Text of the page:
Summer put her headphones on and clicked the Play button.

Her own voice, almost ten years younger, came over the wires. “Do you mind if I record this?”

“No,” came the man’s voice. “Just keep me anonymous if you write anything.”

“OK, thank you. This is my interview with Peter Zamarro, former employee of Blue Bird Pharmaceuticals of [TOWN NAME], California. Today is June 4th, 1996.

“Mr. Zamarro, can you please tell me about why you left Blue Bird?”

“Because I couldn’t keep working at a company that practiced such completely unethical, blatantly non-GLP studies and lied to the FDA about it.”

“Could you please expand on that?” She sounded eager on the recording, but not nearly as eager as she was now. “Maybe you can give me a concrete example.”

“Sure. Blue Bird has been searching for a cure to AIDS—who hasn’t? It’ll be a goldmine when somebody finds it, and we thought we were very close. We are targeting the protein coating of the HIV virus, but it’s difficult. HIV hides within our own immune systems and turns our own defenses against us. Our lead scientist, George Barre, thought he had come up with another more distinct way of targeting the virus.”

“What way was that?”

“He believed that we could target a protein…” he named off a protein, but Summer didn’t really care what it was called. “…only produced by the HIV virus as it replicated itself within the cell. If we could stop the production of that protein, or… well, break it somehow so it doesn’t do its job. Even just one misfolded protein could totally stop HIV replication within the body.”

“Sounds good so far.” Summer didn’t really know any biology, but he had kept it simple for her, and for her potential aud
ience. Well, she hadn’t gotten it written up then, but maybe she could bring this to light even if it was ten years late.

“Sure, all that’s pretty conventional. The trick is finding a protein that is uniquely HIV-related, that doesn’t also play a role in normal cellular function. Also to make sure the drug interacting with that protein doesn’t interact with other normal, integral proteins.” He paused and she heard a slurping drinking noises. That’s right; they’d sat in a park, far away from anywhere, and he had a blue Slurpee with him.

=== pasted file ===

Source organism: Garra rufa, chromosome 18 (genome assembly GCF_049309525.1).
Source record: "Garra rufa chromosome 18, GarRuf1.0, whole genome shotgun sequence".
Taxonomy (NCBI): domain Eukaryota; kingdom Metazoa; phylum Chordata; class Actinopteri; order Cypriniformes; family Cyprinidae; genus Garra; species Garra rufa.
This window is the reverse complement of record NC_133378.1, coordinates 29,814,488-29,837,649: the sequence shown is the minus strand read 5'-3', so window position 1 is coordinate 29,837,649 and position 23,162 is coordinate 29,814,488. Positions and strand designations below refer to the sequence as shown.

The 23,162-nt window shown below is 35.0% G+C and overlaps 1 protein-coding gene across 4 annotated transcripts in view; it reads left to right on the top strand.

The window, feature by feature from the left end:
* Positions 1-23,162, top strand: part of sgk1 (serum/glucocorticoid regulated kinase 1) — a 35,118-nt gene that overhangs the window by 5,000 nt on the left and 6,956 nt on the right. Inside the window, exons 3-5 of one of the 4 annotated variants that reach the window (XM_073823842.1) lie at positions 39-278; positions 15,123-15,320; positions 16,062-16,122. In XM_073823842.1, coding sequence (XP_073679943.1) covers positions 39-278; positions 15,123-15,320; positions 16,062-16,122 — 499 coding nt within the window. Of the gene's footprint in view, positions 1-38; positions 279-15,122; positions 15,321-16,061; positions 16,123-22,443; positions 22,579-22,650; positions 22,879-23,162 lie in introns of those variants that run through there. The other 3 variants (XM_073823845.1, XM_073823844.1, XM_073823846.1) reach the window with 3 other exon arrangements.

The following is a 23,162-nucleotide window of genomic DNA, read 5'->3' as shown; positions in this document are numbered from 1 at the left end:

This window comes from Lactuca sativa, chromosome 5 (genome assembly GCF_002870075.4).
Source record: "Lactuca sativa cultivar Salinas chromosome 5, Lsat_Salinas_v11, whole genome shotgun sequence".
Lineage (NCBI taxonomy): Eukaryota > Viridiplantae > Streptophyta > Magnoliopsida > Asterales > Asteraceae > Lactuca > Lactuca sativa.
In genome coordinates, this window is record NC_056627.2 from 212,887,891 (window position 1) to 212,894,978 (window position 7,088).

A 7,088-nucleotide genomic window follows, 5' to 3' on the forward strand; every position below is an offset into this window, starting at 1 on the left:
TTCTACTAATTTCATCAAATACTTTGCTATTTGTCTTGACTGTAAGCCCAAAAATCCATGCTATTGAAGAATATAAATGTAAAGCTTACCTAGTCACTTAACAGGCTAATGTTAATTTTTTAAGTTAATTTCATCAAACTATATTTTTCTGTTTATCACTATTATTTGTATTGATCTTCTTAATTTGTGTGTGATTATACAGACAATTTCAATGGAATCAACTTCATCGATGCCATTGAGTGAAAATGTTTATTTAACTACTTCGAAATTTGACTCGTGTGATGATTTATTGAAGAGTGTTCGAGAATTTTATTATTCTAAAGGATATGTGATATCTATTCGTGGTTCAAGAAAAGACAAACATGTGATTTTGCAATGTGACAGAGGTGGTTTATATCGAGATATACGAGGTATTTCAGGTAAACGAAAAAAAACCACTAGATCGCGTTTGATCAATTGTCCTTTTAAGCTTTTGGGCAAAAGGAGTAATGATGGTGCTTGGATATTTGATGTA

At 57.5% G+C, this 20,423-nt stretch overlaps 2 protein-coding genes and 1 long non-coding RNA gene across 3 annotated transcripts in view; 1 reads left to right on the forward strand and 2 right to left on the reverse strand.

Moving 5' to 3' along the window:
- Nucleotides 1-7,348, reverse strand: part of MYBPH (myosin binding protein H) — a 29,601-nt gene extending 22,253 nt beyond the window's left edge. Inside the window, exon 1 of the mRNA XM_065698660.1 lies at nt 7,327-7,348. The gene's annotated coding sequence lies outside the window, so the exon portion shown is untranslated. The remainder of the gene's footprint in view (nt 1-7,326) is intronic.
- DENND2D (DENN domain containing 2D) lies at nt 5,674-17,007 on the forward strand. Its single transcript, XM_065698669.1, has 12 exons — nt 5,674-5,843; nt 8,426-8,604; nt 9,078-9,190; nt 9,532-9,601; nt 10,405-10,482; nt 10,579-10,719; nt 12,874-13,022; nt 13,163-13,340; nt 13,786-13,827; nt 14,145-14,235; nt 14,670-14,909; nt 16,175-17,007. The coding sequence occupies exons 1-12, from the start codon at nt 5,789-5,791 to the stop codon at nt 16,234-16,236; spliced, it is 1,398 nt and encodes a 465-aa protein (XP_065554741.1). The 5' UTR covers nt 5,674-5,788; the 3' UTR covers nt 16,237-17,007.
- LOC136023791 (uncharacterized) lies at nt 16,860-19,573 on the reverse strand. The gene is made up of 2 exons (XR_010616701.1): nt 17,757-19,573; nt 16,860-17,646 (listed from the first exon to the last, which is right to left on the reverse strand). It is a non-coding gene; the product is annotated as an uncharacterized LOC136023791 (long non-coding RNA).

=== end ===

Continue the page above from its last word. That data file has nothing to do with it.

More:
“Anyway,” he continued, “We found a protein that it looks like is only produced by the virus…” there was that name again. “…and started seeing what we could do to mess it up. There’s lots of literature on this kind of thing, so it wasn’t really guessing in the dark, but George is very unconventional. He gets results, but I’m pretty sure they aren’t GLP like he makes them look.”


“Good Laboratory Practice, required by the FDA for most preclinical studies. It’s basically a way of making sure people don’t fake their lab results.”

“Are you saying George Barre is faking lab results?”

“I don’t think so. I don’t know. Well.” Now they came to the crux of the matter and the present-day Summer sat hunched over her desk, heart in her mouth, pencil ready. “Yes. I know he’s faking results, or at least covering up other results.” There it was. Peter hadn’t told anybody else; he had been afraid of losing any credibility in the industry after having played along with George’s unethical behavior for so long.

“What results was he covering up?” She sounded so calm on the sound file. How had she done that?

Peter, she remembered, had closed his eyes and sighed. “When we were doing the testing on the protein, we discovered that the drug George honed in on, that he’s now trying to get Blue Bird to take into wider preclinical testing… The drug also interacts with the protein phosphorylation cascade that is integral to the production of ATP.”

“Huh?” He had looked at Summer as if this should be some earth-shattering revelation, and probably it was—but she needed it in straight English.

“Basically, cells need this thing, adenosine triphosphate—ATP—to make energy. Without ATP, you die in like two minutes. Some of the most deadly poisons stop ATP production.”

“So…” Summer had wanted everything in his own words, the ideal newspaper quote.

“So the drug we’re testing works great to stop HIV by blocking correct formation of this protein. But it also reduces ATP production by fifty to seventy-five percent, sometimes even more. It will kill the HIV infection, but it’ll kill the patient, too.”

“And George Barre…?” More prodding. The man was afraid and hid behind technical language, but his message had been crucial. Now it would make Summer’s career.

“He’s covering up results that show the impact on ATP production. He’s making it look like the drug only targets the HIV’s protein and doesn’t interact with anything else in the body—the ideal drug, no side effects, just goes straight for the disease. Only if—when—it reaches the market, it’ll slowly kill the patients who take it.”

“How long will it take for this to come to market?”

“Oh, if it’s quick, it’ll be eight or ten years.”

“Peter, can you tell me what the ramifications of this will be?”